For years, parents all over have used one of Apple’s mobile devices, whether it’s an iPhone, iPad, or iPod Touch, as a means of both entertaining and educating their children. Never has it been easier to find a piece of family-friendly content when you’re on the move, and the App Store has provided millions of adults with quick access to learning games, coloring books, read-along content, and more.
Many of those games, books, shows, etc., have been available entirely for free. There’s been a dark side to that availability, however, as parents soon discovered that their children had rung up huge bills – sometimes over $100 – within minutes of having access to the device.
It’s easy to lay blame at the feet of the parents, who, some say, should keep a better eye on what their children are doing. According to the FCC, though, the real blame lies solely with Apple and its confusing and obfuscated billing practices.
For many users, tapping in their password is an easy and obvious thing to do when a child wants access to additional content in a game or book. Many of these applications sell content piecemeal, and for a few bucks here or there, families can unlock hours of additional entertainment.
What is not at all obvious, says the FTC, is the way Apple unlocks further in-app purchases: once a single in-app purchase is made, and a pasword entered, any further in-app purchases, for the following fifteen minutes, don’t require additional password entries.
Instead, they just require tapping yes to a pop-up confirmation, which many children are capable of doing regardless of if they understand what else is going on.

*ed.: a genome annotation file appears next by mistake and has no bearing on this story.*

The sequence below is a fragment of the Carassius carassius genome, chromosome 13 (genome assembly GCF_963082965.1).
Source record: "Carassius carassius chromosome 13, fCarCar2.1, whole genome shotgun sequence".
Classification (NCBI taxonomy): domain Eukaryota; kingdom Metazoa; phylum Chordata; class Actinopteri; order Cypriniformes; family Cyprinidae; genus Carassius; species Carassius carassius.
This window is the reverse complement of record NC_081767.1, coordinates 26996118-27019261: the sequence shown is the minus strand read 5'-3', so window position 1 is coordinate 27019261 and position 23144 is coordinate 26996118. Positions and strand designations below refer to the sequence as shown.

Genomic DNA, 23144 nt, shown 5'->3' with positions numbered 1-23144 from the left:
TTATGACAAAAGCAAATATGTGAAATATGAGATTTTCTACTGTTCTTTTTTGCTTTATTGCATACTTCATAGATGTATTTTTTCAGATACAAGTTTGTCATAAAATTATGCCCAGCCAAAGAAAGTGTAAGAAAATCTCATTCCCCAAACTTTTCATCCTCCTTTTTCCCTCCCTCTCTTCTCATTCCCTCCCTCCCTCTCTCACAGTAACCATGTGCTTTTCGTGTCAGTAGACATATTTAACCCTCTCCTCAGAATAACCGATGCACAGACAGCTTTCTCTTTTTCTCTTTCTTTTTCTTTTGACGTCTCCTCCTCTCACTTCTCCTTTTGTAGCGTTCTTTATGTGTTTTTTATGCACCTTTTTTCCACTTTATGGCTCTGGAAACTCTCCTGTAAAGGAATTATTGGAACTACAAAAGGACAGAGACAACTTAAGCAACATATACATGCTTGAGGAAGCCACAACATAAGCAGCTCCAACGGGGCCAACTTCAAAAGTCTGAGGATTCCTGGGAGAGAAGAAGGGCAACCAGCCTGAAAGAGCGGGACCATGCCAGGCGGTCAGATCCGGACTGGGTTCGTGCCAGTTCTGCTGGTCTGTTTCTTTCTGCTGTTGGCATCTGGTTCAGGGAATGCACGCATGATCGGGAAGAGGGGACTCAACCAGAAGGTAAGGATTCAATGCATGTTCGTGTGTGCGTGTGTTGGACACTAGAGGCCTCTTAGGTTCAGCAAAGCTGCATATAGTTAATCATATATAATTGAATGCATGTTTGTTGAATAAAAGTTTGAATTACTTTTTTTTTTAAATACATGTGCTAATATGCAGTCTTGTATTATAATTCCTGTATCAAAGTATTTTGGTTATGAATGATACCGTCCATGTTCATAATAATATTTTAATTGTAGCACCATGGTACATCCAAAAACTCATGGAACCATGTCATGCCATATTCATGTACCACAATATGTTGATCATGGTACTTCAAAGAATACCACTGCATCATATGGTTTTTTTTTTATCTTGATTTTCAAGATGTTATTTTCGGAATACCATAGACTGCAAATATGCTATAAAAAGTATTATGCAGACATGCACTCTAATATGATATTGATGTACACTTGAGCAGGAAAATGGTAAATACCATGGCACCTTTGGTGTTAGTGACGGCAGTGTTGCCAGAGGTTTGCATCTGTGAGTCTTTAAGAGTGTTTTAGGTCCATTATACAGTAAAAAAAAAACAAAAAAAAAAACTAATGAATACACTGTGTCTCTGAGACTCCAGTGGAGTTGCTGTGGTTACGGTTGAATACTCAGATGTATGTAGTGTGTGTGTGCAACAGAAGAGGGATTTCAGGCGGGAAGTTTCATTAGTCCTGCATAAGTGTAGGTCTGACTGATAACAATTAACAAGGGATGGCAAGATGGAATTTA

from the agency’s statement, FTC’s Chairwoman Edith Ramirez:
“This settlement is a victory for consumers harmed by Apple’s unfair billing, and a signal to the business community: whether you’re doing business in the mobile arena or the mall down the street, fundamental consumer protections apply. You cannot charge consumers for purchases they did not authorize.”
The compensation package comes after the FTC listened to “tens of thousands” of complaints from consumers burned by Apple’s lax authorization standards and to whom the iPhone manufacturer had denied refunds.
In one extreme case, a parent’s daughter rung up a stunning $2,600 in the “Tap Pet Hotel” app; other top offenders were reportedly “Tiny Zoo Friends” and “Dragon Story”.
Once finalized, Apple has 12 months to pay the $32.5 million back to affected consumers. The company is required to give notice of the settlement to any consumer charged for an in-app purchase, and include instructions on how to make a refund claim for unauthorized purchases made by their children.
In addition, Apple will be forced to change the way that account holders are notified of impended in-app purchases, including closing that 15-minute loophole.
The FTC’s recommendations will be open for public comment until February 14th, 2014, at which point the agency will vote on whether to make the order final (we’re betting on a yes).